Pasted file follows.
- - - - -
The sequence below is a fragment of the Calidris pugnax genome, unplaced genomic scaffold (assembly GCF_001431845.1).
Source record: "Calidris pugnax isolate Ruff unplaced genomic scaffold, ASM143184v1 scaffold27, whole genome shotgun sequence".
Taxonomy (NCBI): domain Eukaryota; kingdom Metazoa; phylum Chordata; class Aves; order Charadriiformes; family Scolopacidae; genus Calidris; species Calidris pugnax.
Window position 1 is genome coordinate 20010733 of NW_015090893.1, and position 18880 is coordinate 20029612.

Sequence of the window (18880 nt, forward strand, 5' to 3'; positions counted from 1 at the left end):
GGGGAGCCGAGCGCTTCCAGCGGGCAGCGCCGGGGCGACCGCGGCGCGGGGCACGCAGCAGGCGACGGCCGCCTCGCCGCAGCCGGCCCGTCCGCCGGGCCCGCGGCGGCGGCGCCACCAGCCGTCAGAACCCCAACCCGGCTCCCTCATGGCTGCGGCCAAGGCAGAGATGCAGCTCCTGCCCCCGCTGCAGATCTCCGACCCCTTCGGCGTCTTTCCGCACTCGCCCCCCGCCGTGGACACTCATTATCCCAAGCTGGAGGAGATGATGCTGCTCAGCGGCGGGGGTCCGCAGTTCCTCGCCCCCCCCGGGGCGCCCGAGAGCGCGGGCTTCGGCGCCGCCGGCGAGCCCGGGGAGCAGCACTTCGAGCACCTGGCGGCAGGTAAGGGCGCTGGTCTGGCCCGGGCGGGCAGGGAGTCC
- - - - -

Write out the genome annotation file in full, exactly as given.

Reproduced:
The sequence below is a fragment of the Calidris pugnax genome, unplaced genomic scaffold (assembly GCF_001431845.1).
Source record: "Calidris pugnax isolate Ruff unplaced genomic scaffold, ASM143184v1 scaffold27, whole genome shotgun sequence".
Taxonomy (NCBI): domain Eukaryota; kingdom Metazoa; phylum Chordata; class Aves; order Charadriiformes; family Scolopacidae; genus Calidris; species Calidris pugnax.
Window position 1 is genome coordinate 20010733 of NW_015090893.1, and position 18880 is coordinate 20029612.

Sequence of the window (18880 nt, forward strand, 5' to 3'; positions counted from 1 at the left end):
GGGGAGCCGAGCGCTTCCAGCGGGCAGCGCCGGGGCGACCGCGGCGCGGGGCACGCAGCAGGCGACGGCCGCCTCGCCGCAGCCGGCCCGTCCGCCGGGCCCGCGGCGGCGGCGCCACCAGCCGTCAGAACCCCAACCCGGCTCCCTCATGGCTGCGGCCAAGGCAGAGATGCAGCTCCTGCCCCCGCTGCAGATCTCCGACCCCTTCGGCGTCTTTCCGCACTCGCCCCCCGCCGTGGACACTCATTATCCCAAGCTGGAGGAGATGATGCTGCTCAGCGGCGGGGGTCCGCAGTTCCTCGCCCCCCCCGGGGCGCCCGAGAGCGCGGGCTTCGGCGCCGCCGGCGAGCCCGGGGAGCAGCACTTCGAGCACCTGGCGGCAGGTAAGGGCGCTGGTCTGGCCCGGGCGGGCAGGGAGTCC